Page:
Do Police Maximize Arrests or Minimize Crime? Evidence from Racial Profiling in U.S. Cities

50 Pages Posted: 7 Mar 2018 Last revised: 19 May 2020

See all articles by Allison Stashko

Allison Stashko

Georgetown University - Department of Economics, Students

Date Written: May 1, 2018

Abstract

It is difficult to know if racial discrepancies in police stop and search data are caused by racial bias or statistical discrimination. In part, this is due to uncertainty over the benchmark of unbiased police behavior: do officers aim to maximize arrests or to minimize crime? In this paper, I compare models of the two police objectives to data from U.S. cities. Empirical evidence is consistent with a model of arrest maximization and inconsistent with a model of crime minimization. These findings support the validity of existing tests for racial bias that rely on the assumption that police maximize arrests.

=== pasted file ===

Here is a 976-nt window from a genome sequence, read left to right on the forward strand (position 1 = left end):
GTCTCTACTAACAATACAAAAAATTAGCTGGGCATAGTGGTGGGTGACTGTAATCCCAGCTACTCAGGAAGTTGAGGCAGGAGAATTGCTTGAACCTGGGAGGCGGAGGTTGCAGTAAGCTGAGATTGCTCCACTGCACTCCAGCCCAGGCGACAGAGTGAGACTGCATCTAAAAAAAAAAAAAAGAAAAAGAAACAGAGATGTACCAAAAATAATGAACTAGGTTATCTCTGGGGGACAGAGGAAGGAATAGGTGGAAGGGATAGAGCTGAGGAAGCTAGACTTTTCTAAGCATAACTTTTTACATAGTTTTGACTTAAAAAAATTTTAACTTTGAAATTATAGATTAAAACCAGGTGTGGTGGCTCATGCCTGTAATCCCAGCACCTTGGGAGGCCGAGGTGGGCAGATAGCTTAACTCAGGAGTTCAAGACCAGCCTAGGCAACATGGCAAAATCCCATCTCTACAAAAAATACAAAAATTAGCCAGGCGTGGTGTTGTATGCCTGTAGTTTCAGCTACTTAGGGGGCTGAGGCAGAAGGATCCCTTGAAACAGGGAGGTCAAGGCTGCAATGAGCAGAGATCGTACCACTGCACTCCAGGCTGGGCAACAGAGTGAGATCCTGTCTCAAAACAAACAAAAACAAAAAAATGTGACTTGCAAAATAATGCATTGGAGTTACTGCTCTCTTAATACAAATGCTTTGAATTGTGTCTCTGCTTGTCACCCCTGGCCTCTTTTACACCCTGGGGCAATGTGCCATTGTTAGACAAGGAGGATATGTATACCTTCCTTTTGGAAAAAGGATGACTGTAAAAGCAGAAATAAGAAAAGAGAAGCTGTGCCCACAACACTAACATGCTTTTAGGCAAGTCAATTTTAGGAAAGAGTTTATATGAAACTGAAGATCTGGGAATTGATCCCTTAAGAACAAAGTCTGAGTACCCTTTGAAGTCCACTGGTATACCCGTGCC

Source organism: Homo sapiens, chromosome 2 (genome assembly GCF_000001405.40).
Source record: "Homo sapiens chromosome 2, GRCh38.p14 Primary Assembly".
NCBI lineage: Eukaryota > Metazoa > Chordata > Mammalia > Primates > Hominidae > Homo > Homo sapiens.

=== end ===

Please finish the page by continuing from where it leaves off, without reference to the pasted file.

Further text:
Keywords: Law Enforcement, Discrimination, Racial Profiling

JEL Classification: K42, J15, H72

Suggested Citation

Stashko, Allison, Do Police Maximize Arrests or Minimize Crime? Evidence from Racial Profiling in U.S. Cities (May 1, 2018). Available at SSRN: https://ssrn.com/abstract=3132046 or http://dx.doi.org/10.2139/ssrn.3132046

Allison Stashko (Contact Author)

Georgetown University - Department of Economics, Students ( email )

Washington, DC
United States

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